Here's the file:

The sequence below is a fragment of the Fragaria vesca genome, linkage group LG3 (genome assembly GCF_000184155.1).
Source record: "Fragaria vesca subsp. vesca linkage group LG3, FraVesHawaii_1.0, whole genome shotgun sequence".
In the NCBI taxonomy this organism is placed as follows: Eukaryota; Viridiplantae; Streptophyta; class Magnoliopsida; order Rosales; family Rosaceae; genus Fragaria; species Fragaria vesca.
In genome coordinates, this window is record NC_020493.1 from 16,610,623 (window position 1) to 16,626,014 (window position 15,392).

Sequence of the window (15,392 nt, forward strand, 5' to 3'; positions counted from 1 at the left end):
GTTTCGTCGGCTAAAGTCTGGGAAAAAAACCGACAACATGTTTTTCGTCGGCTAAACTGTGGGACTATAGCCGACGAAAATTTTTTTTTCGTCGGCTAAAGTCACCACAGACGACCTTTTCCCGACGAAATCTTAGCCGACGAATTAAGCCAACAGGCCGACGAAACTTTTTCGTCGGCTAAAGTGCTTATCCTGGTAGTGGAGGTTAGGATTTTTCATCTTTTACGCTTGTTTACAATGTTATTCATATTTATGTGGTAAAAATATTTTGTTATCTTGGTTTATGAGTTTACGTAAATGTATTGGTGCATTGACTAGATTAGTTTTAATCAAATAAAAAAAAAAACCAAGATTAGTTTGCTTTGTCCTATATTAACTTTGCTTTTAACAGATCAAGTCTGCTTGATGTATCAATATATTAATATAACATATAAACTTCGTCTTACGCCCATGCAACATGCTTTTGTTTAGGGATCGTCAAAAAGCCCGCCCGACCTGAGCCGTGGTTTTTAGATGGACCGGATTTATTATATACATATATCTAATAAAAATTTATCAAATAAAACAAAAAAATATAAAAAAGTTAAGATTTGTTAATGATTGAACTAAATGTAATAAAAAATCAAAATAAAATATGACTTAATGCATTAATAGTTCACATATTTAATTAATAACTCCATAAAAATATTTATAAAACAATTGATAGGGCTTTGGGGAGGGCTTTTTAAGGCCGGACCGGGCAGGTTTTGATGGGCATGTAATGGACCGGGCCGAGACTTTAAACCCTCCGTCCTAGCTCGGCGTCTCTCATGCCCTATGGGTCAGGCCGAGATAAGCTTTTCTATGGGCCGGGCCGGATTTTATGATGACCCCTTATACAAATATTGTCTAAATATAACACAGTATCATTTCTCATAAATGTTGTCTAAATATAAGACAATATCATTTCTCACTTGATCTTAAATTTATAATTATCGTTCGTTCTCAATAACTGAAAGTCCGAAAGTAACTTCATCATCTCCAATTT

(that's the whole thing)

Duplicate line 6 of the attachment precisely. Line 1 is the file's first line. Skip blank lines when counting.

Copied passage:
GTTTCGTCGGCTAAAGTCTGGGAAAAAAACCGACAACATGTTTTTCGTCGGCTAAACTGTGGGACTATAGCCGACGAAAATTTTTTTTTCGTCGGCTAAAGTCACCACAGACGACCTTTTCCCGACGAAATCTTAGCCGACGAATTAAGCCAACAGGCCGACGAAACTTTTTCGTCGGCTAAAGTGCTTATCCTGGTAGTGGAGGTTAGGATTTTTCATCTTTTACGCTTGTTTACAATGTTATTCATATTTATGTGGTAAAAATATTTTGTTATCTTGGTTTATGAGTTTACGTAAATGTATTGGTGCATTGACTAGATTAGTTTTAATCAAATAAAAAAAAAAACCAAGATTAGTTTGCTTTGTCCTATATTAACTTTGCTTTTAACAGATCAAGTCTGCTTGATGTATCAATATATTAATATAACATATAAACTTCGTCTTACGCCCATGCAACATGCTTTTGTTTAGGGATCGTCAAAAAGCCCGCCCGACCTGAGCCGTGGTTTTTAGATGGACCGGATTTATTATATACATATATCTAATAAAAATTTATCAAATAAAACAAAAAAATATAAAAAAGTTAAGATTTGTTAATGATTGAACTAAATGTAATAAAAAATCAAAATAAAATATGACTTAATGCATTAATAGTTCACATATTTAATTAATAACTCCATAAAAATATTTATAAAACAATTGATAGGGCTTTGGGGAGGGCTTTTTAAGGCCGGACCGGGCAGGTTTTGATGGGCATGTAATGGACCGGGCCGAGACTTTAAACCCTCCGTCCTAGCTCGGCGTCTCTCATGCCCTATGGGTCAGGCCGAGATAAGCTTTTCTATGGGCCGGGCCGGATTTTATGATGACCCCTTATACAAATATTGTCTAAATATAACACAGTATCATTTCTCATAAATGTTGTCTAAATATAAGACAATATCATTTCTCACTTGATCTTAAATTTATAATTATCGTTCGTTCTCAATAACTGAAAGTCCGAAAGTAACTTCATCATCTCCAATTT